Recorded on 08/15/2009, uploaded on 01/19/2010
Musician's or Publisher's Notes
While it is one of his most well-known works for the piano, the Fantaisie-Impromptu in C-sharp minor was never published during Chopin’s lifetime. Composed in 1834 for Julian Fontana, a close friend of Chopin’s, the composer requested that he destroy the work after his death. To our benefit, we can be thankful that Fontana published this wonderful work of art instead of heeding Chopin’s wishes. Though the last to be published, the Fantaisie-Impromptu was actually the third of four impromptus composed by Chopin and the only one to which he prefixed the word “Fantaisie.” It is a somewhat curious title as both words connote essentially the same meaning, i.e., the semblance of an ex tempore improvisation with the only apparent distinction being the origin of the two terms—“fantasie” having been applied to improvisatory-like compositions since the 16th century, whereas the first known use of “impromptu” was in 1817. Even in terms of form, it is difficult to draw a clear distinction between the two terms.
The work begins with ominous octaves on the dominant leading to two measures of tonic harmony which establish the triplet arpeggio figure that dominates much of the accompaniment throughout the piece. Following this introduction, the right hand, in cross-rhythms with the left, begins its moto perpetuo of sixteenth notes. Eventually through the endless swirl of notes, a passionate melody emerges in an inner voice, and then moves to the upper part of the texture. At the conclusion of this first section, the persistent triplets of the accompaniment break off before a thunderous descent through the tonic triad. As with the opening, two measures of the triplet accompaniment, though this time in D-flat major, begin the Moderato cantabile middle section. Over this gently rolling accompaniment, a beautiful song-like melody unfolds. However, hardly without warning the tempestuous first section returns shattering the peaceful scene of the preceding music. At the end of the reprise, the final descent heard at the conclusion of the opening section is extended leading into the piece’s coda. Amid a storm of sixteenth notes precariously positioned between C-sharp minor and its major counterpart, the cantabile tune of the middle section suddenly sings out from the bass. Like a voice calming the storm, the music then fades away into C-sharp major and the piece concludes with a quiet and serene close. Joseph DuBose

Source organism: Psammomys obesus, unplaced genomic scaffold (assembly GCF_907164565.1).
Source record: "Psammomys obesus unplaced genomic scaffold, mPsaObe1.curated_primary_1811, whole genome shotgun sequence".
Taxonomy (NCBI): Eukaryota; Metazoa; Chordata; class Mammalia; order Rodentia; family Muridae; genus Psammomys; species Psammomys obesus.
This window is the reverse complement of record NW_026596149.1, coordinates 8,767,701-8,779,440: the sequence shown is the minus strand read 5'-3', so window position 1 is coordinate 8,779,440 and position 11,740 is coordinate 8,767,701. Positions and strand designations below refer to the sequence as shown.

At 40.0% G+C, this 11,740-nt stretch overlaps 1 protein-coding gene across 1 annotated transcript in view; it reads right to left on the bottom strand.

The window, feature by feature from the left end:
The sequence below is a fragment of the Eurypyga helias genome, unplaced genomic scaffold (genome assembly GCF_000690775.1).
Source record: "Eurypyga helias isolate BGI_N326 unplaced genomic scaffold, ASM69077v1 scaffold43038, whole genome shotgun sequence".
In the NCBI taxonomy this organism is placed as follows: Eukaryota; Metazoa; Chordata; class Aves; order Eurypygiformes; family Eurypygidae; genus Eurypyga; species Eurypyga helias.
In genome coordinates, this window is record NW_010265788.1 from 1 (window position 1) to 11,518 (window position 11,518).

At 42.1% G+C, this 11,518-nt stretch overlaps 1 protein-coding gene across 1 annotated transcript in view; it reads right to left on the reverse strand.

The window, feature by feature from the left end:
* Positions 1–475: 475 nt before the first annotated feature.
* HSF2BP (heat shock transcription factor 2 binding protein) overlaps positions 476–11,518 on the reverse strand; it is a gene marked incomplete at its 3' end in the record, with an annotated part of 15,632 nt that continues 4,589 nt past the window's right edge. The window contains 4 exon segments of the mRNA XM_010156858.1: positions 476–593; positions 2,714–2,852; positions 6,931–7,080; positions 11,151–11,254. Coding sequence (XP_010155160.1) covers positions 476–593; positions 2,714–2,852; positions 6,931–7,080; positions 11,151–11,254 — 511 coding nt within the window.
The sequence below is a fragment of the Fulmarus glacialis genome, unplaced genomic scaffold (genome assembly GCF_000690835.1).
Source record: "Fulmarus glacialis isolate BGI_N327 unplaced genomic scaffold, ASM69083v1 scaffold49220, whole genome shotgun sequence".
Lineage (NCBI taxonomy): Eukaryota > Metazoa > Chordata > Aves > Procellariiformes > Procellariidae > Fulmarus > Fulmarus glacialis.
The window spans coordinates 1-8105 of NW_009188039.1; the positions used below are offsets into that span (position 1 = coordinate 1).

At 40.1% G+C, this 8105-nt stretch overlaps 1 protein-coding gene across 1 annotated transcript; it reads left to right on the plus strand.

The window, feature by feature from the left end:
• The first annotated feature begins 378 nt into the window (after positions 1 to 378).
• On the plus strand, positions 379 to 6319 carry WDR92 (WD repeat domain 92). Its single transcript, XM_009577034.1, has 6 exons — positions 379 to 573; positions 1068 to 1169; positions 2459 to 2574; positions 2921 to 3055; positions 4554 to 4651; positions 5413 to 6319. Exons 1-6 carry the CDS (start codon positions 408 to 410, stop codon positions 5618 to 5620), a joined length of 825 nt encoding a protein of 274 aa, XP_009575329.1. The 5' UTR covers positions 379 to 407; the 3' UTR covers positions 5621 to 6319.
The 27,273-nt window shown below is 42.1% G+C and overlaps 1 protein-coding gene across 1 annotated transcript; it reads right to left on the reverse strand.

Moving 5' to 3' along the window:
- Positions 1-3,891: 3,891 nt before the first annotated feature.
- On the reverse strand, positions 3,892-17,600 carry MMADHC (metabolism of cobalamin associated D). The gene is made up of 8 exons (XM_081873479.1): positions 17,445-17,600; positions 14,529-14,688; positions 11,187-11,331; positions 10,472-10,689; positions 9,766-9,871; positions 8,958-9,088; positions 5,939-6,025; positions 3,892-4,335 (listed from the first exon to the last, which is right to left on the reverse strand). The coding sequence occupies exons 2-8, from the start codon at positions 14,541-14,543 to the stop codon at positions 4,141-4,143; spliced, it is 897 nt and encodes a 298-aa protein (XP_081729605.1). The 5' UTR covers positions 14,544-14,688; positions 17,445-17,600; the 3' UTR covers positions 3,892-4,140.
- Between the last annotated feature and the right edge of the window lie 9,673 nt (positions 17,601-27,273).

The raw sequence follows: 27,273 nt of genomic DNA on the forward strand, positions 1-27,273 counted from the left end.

Oppps . . . this is not Mephisto Waltz. Its actually Chopin's Fantaisie Impromptu.
This is an excellent performance by Keti. I noticed only mistake throughout the entire piece. Emotion was dramatic and continuous, and the pedal placement was outstanding. I could listen to this performance over and over!!!!
strange, I don't play chopin fantasie-Impromtu
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